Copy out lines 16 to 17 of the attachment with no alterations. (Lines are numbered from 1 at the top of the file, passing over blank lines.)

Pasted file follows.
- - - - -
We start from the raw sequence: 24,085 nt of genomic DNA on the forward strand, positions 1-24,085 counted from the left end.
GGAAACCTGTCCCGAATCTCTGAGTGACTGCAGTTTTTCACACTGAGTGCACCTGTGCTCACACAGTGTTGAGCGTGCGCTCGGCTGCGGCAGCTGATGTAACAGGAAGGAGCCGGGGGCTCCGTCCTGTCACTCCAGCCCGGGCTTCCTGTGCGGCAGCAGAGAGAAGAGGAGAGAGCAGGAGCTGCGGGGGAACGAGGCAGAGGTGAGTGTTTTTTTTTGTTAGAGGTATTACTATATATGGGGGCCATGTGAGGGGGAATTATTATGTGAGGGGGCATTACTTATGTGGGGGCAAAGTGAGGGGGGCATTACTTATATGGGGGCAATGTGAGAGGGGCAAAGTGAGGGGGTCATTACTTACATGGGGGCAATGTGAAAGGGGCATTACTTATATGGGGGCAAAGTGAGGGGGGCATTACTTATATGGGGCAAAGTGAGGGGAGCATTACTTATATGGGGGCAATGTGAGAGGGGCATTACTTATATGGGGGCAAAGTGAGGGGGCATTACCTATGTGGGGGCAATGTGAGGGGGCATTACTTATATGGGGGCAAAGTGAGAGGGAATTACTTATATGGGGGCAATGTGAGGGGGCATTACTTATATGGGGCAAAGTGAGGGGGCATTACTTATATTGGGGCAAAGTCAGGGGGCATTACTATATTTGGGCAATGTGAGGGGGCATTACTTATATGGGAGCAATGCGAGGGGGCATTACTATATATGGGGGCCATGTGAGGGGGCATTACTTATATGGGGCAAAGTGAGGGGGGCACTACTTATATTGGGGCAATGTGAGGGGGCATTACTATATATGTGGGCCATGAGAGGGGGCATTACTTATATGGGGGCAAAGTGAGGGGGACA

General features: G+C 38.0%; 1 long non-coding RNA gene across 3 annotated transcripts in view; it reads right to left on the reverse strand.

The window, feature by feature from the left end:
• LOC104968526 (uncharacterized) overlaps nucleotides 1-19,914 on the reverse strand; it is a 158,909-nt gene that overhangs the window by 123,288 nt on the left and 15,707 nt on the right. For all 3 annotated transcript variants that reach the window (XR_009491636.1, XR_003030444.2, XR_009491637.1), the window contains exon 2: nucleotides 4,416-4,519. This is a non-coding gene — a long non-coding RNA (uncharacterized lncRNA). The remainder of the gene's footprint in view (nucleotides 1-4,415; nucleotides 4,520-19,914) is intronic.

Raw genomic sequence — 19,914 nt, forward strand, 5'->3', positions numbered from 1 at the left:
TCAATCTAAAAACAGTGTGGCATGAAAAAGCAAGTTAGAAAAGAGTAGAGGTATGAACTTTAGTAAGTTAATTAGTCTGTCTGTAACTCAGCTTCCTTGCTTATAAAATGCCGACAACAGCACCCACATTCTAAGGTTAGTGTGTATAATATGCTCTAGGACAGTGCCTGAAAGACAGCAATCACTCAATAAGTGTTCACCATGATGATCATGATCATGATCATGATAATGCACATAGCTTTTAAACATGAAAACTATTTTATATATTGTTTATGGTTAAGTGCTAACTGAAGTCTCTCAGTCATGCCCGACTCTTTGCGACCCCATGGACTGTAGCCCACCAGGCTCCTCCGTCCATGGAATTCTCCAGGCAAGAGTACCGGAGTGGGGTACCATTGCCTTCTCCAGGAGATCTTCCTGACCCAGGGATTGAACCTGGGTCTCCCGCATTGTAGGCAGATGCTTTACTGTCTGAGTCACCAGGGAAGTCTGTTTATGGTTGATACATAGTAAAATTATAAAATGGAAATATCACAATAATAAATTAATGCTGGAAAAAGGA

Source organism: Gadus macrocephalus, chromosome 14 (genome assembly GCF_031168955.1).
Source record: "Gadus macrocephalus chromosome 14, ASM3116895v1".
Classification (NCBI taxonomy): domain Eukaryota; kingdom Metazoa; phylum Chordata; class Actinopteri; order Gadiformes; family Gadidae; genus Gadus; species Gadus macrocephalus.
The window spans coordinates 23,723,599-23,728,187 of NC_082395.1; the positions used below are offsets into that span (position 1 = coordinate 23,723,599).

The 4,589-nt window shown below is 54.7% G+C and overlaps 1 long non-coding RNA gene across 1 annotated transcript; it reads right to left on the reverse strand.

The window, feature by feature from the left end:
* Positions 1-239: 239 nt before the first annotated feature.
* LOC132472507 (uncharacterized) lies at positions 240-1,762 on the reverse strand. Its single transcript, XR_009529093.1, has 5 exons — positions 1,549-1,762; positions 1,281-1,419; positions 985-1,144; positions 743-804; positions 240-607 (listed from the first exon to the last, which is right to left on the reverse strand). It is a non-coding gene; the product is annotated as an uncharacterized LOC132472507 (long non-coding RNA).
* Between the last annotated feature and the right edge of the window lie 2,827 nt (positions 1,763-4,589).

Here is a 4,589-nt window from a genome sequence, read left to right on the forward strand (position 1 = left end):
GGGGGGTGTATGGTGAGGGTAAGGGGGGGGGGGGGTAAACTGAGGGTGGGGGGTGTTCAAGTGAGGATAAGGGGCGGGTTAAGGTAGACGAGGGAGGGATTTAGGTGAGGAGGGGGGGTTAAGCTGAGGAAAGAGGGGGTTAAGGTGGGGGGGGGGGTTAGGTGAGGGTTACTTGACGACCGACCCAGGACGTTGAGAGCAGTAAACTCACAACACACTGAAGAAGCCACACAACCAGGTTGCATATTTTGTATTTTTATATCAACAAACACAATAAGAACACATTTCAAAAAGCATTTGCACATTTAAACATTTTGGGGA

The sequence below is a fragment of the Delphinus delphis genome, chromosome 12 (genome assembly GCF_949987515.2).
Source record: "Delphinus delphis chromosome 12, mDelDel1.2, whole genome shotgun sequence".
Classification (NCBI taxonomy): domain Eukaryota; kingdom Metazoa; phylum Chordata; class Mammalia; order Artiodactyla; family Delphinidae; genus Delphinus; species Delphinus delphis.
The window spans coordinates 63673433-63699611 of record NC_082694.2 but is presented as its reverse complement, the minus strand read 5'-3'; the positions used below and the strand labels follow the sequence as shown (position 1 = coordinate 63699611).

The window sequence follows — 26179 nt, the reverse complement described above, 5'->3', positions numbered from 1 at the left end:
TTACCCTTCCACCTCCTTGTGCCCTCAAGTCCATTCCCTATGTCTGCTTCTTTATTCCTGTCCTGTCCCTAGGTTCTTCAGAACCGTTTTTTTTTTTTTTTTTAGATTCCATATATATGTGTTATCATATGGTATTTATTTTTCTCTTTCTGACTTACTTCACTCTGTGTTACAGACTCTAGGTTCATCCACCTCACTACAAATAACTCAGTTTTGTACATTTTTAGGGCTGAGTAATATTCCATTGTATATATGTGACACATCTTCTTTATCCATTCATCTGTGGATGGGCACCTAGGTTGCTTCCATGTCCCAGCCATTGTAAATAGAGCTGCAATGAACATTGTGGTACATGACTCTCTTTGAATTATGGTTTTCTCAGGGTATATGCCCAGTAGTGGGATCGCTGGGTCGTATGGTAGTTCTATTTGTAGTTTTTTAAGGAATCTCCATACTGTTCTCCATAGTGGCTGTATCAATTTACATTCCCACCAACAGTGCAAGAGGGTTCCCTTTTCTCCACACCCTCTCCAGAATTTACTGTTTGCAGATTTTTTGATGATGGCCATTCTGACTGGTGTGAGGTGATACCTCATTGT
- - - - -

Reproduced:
* Between the last annotated feature and the right edge of the window lie 2,827 nt (positions 1,763-4,589).

Here is a 4,589-nt window from a genome sequence, read left to right on the forward strand (position 1 = left end):